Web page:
Monday, 2 August 2010

The Green Mile

The other day I read on Facebook someone's opinion on Ian Huntley. In case you're not aware, there's a handy summary of the recent developments in his case here.

This persons opinion was, and I quote:

"He should have been strung up by his bollocks for what he did to those girls!"

Yes, well, you see, no.

I'll talk in a moment about why I think this attitude, and the death penalty in general, is completely wrong. But first, get a mug of cocoa, and put your feet up, because I'm about to tell you a story...

St.Louis, Missouri, 1989, and for the married couple Patricia and David Stallings, life was tremendous. They had just moved into their dream home, and had also just had their first child together - a baby boy named Ryan. But it's what happened to Ryan that turned Patricia's life from blissful happiness into a living nightmare.

Because Ryan got sick - really sick. When the doctors at the local hospital performed tests on him, they found that his body contained dangerously high levels of ethylene glycol - a substance most commonly found in antifreeze. Hospital officials were concerned that Ryan had been poisoned, by his parents, so the case was referred to the Missouri Family Services and Ryan was first placed in protective custody, and then placed in a foster home.

Patricia and David were allowed to visit Ryan once a week, and it was after one of these visits that things got serious. Because four days after Patricia visited him (a visit where she fed him out of a bottle brought with her) Ryan fell ill again, with the exact same symptoms as before -which the doctors believed could only have been caused by poisoning. And then Ryan died.

"Don't speculate that 5 month old Ryan Stallings died of natural causes" the prosecutor told the jury. "You might as well speculate that some little man from Mars came down and shot him full of some mysterious bacteria."

"Don't try to understand why Patricia Stallings poisoned her child by feeding him from a baby bottle laced with antifreeze" he told them. "The point is she did it. Only she could have done it. Only she would've done it."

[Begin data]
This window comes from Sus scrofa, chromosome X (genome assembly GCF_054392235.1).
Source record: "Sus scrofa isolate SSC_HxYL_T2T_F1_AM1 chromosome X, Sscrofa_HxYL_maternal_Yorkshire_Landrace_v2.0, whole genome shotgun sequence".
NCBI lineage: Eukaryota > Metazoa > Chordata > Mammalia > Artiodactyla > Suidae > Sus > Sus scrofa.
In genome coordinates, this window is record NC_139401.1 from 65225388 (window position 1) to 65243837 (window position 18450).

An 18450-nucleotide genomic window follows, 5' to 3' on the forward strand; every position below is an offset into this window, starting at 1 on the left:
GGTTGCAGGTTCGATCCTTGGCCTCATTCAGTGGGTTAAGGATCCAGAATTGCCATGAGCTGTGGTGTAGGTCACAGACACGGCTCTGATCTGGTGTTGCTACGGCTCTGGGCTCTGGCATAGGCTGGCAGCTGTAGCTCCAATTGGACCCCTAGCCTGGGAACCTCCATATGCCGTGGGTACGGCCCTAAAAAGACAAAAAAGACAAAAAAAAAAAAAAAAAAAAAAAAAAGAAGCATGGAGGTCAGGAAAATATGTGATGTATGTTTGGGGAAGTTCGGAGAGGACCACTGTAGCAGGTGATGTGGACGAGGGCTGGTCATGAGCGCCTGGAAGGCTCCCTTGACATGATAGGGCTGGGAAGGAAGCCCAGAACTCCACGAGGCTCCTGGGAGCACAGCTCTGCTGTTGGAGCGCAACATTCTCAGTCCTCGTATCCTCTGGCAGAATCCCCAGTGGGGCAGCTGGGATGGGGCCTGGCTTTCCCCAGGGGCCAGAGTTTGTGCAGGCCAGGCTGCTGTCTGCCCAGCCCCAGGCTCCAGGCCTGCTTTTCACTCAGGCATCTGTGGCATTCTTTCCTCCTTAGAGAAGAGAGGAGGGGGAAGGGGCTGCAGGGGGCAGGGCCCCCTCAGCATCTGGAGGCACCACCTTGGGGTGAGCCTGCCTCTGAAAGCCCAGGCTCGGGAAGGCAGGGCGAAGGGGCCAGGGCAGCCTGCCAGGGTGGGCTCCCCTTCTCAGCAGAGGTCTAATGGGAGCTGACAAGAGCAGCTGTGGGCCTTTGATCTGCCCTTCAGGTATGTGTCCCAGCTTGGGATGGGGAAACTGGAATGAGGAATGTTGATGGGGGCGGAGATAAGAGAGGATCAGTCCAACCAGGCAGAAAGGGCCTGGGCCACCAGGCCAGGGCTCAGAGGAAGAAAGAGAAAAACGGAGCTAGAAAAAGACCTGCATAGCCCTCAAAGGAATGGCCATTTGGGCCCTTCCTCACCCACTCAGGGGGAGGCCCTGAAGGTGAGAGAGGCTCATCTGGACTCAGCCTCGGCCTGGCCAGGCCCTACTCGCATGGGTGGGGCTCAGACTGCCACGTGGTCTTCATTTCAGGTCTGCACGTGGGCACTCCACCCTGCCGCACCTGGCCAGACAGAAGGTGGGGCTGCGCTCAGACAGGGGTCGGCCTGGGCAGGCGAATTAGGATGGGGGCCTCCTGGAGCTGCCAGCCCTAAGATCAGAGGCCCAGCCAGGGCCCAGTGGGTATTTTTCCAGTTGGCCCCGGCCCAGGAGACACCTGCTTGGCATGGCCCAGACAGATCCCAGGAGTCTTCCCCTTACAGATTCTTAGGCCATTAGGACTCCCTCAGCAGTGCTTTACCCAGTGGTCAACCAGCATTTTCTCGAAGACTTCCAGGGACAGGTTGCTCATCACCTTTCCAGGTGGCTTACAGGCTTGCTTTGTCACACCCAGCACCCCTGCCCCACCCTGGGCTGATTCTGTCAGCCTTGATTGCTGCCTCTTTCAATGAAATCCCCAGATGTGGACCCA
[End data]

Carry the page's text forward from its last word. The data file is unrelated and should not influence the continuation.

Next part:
On the count of first degree murder, the jury found her guilty. Patricia Stallings was sentenced to life in prison without parole.

How could a mother do that to her son? Well, in this particular case, she didn't. Patricia Stallings was innocent - I'm not going to include the rest of the story here, but if you want to know the rest (and it's well worth a read) the case is summarised here.

Downstairs on our bookcase we have a book entitled "Dead on Time". I've not read it, admittedly, but the caption that runs along the bottom of the front cover states:

'How and why Barry George executed Jill Dando'

Unfortunately for the author, it looks like Barry George didn't. His conviction for the murder was quashed 6 years after his initial sentencing, due to new evidence being put forward.

As I'm sure you've twigged by now, the point I'm making here is that if the death penalty was recommended in both of those instances, two innocent people would have lost their lives. Of course, in the US the death penalty is still in operation in many states, which to me begs the question of how many innocent people have been wrongly executed over the years, and how many will be in future years.

I mention future years because the death penalty hasn't curbed crime. California has it, and I wouldn't walk around Los Angeles at night-time. Ditto for large parts of Texas. I can't understand how anyone can look at the figures regarding the numbers on the death rows in every US state that still has the death penalty, and then claim it's a deterrent.

You hear a lot nowadays about referendums. "GIVE US A REFERENDUM ON THE EURO!" "ON THE LISBON TREATY!" "ON AFGHANISTAN!"

I'm suspicious of referendums, mainly because I have a horrible feeling that, without sounding arrogant, the majority of people in this country are fucking thick. "The tyranny of the majority", as de Tocqueville said, scares the shit out of me. I'm convinced if there was a referendum about the death penalty, the majority would vote for it.

And that brings me back to how I started this blog entry. A Facebook search for "Ian Huntley" produces some interesting, and frankly disturbing results:

"I'm a fan of the prisoner who cut Ian Huntley's throat" - 14,000 people like this

"Join if you think Ian Huntley needs more than his throat cut" - 9,000 people like this


Those are just three groups, there are literally hundreds more of the same ilk. I'm not going to talk about Ian Huntley here - there's no point. We all know what he did, we all know what he is. But putting my feelings towards the man himself aside - a barbaric act against him cannot be justified - whether thats executing him or what happened to him in prison.

"That man committed a barbaric act so we should now commit a barbaric act on him" doesn't wash with me. And that's what this:

"He should have been strung up by his bollocks for what he did to those girls!"

effectively would be.

"An eye for an eye makes the whole world blind."
Mahatma Gandhi, (attributed)
Indian political and spiritual leader (1869 - 1948)